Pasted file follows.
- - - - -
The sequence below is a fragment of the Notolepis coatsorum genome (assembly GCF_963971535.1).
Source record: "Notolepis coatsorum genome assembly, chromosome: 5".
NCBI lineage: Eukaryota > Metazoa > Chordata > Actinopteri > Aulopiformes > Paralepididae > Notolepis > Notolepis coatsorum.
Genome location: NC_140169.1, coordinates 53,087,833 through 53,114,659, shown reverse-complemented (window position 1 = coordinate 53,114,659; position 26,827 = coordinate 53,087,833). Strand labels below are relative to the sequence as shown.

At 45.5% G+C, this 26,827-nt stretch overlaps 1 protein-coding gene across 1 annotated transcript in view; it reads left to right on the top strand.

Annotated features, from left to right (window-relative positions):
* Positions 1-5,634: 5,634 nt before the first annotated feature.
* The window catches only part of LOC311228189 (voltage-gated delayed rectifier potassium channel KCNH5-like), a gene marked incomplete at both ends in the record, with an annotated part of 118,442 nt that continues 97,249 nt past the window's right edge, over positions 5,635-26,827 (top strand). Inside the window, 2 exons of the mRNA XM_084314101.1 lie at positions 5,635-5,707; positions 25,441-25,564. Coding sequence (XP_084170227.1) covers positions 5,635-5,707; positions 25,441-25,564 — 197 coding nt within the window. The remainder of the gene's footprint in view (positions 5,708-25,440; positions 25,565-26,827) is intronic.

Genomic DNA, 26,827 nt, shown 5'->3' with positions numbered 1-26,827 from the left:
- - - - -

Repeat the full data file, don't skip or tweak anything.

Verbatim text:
The sequence below is a fragment of the Notolepis coatsorum genome (assembly GCF_963971535.1).
Source record: "Notolepis coatsorum genome assembly, chromosome: 5".
NCBI lineage: Eukaryota > Metazoa > Chordata > Actinopteri > Aulopiformes > Paralepididae > Notolepis > Notolepis coatsorum.
Genome location: NC_140169.1, coordinates 53,087,833 through 53,114,659, shown reverse-complemented (window position 1 = coordinate 53,114,659; position 26,827 = coordinate 53,087,833). Strand labels below are relative to the sequence as shown.

At 45.5% G+C, this 26,827-nt stretch overlaps 1 protein-coding gene across 1 annotated transcript in view; it reads left to right on the top strand.

Annotated features, from left to right (window-relative positions):
* Positions 1-5,634: 5,634 nt before the first annotated feature.
* The window catches only part of LOC311228189 (voltage-gated delayed rectifier potassium channel KCNH5-like), a gene marked incomplete at both ends in the record, with an annotated part of 118,442 nt that continues 97,249 nt past the window's right edge, over positions 5,635-26,827 (top strand). Inside the window, 2 exons of the mRNA XM_084314101.1 lie at positions 5,635-5,707; positions 25,441-25,564. Coding sequence (XP_084170227.1) covers positions 5,635-5,707; positions 25,441-25,564 — 197 coding nt within the window. The remainder of the gene's footprint in view (positions 5,708-25,440; positions 25,565-26,827) is intronic.

Genomic DNA, 26,827 nt, shown 5'->3' with positions numbered 1-26,827 from the left: